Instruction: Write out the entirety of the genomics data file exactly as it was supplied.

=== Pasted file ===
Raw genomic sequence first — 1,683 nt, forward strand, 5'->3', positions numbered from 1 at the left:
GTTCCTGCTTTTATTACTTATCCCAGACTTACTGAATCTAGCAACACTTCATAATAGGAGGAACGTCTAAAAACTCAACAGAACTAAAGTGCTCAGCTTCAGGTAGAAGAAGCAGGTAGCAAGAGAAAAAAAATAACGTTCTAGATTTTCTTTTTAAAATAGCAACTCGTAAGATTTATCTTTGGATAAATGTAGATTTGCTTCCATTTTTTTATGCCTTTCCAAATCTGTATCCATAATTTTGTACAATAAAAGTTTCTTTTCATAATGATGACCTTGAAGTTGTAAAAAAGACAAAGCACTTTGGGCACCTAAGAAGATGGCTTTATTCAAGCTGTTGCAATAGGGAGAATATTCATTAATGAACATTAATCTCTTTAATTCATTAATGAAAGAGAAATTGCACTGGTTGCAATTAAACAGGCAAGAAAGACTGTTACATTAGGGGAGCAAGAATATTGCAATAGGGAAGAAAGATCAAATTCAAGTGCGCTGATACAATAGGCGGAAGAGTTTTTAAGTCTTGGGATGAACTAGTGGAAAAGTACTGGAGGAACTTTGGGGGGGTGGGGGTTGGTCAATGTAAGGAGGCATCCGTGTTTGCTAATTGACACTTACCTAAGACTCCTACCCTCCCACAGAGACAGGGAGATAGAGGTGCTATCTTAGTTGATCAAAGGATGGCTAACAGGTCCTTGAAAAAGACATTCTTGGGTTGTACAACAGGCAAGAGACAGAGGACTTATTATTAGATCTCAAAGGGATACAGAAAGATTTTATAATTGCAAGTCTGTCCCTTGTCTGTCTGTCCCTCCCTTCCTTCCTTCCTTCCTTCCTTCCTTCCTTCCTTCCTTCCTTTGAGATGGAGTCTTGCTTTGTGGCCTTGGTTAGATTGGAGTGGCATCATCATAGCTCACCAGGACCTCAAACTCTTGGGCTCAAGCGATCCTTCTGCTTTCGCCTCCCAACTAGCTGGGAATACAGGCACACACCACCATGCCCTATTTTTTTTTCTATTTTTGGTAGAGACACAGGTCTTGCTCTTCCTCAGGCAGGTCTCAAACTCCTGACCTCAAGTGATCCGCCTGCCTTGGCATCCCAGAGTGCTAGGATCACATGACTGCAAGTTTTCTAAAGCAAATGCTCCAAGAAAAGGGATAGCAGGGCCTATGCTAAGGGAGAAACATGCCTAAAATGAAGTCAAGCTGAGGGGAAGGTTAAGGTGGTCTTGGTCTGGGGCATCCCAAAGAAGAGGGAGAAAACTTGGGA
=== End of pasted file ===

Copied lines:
Raw genomic sequence first — 1,683 nt, forward strand, 5'->3', positions numbered from 1 at the left:
GTTCCTGCTTTTATTACTTATCCCAGACTTACTGAATCTAGCAACACTTCATAATAGGAGGAACGTCTAAAAACTCAACAGAACTAAAGTGCTCAGCTTCAGGTAGAAGAAGCAGGTAGCAAGAGAAAAAAAATAACGTTCTAGATTTTCTTTTTAAAATAGCAACTCGTAAGATTTATCTTTGGATAAATGTAGATTTGCTTCCATTTTTTTATGCCTTTCCAAATCTGTATCCATAATTTTGTACAATAAAAGTTTCTTTTCATAATGATGACCTTGAAGTTGTAAAAAAGACAAAGCACTTTGGGCACCTAAGAAGATGGCTTTATTCAAGCTGTTGCAATAGGGAGAATATTCATTAATGAACATTAATCTCTTTAATTCATTAATGAAAGAGAAATTGCACTGGTTGCAATTAAACAGGCAAGAAAGACTGTTACATTAGGGGAGCAAGAATATTGCAATAGGGAAGAAAGATCAAATTCAAGTGCGCTGATACAATAGGCGGAAGAGTTTTTAAGTCTTGGGATGAACTAGTGGAAAAGTACTGGAGGAACTTTGGGGGGGTGGGGGTTGGTCAATGTAAGGAGGCATCCGTGTTTGCTAATTGACACTTACCTAAGACTCCTACCCTCCCACAGAGACAGGGAGATAGAGGTGCTATCTTAGTTGATCAAAGGATGGCTAACAGGTCCTTGAAAAAGACATTCTTGGGTTGTACAACAGGCAAGAGACAGAGGACTTATTATTAGATCTCAAAGGGATACAGAAAGATTTTATAATTGCAAGTCTGTCCCTTGTCTGTCTGTCCCTCCCTTCCTTCCTTCCTTCCTTCCTTCCTTCCTTCCTTCCTTCCTTTGAGATGGAGTCTTGCTTTGTGGCCTTGGTTAGATTGGAGTGGCATCATCATAGCTCACCAGGACCTCAAACTCTTGGGCTCAAGCGATCCTTCTGCTTTCGCCTCCCAACTAGCTGGGAATACAGGCACACACCACCATGCCCTATTTTTTTTTCTATTTTTGGTAGAGACACAGGTCTTGCTCTTCCTCAGGCAGGTCTCAAACTCCTGACCTCAAGTGATCCGCCTGCCTTGGCATCCCAGAGTGCTAGGATCACATGACTGCAAGTTTTCTAAAGCAAATGCTCCAAGAAAAGGGATAGCAGGGCCTATGCTAAGGGAGAAACATGCCTAAAATGAAGTCAAGCTGAGGGGAAGGTTAAGGTGGTCTTGGTCTGGGGCATCCCAAAGAAGAGGGAGAAAACTTGGGA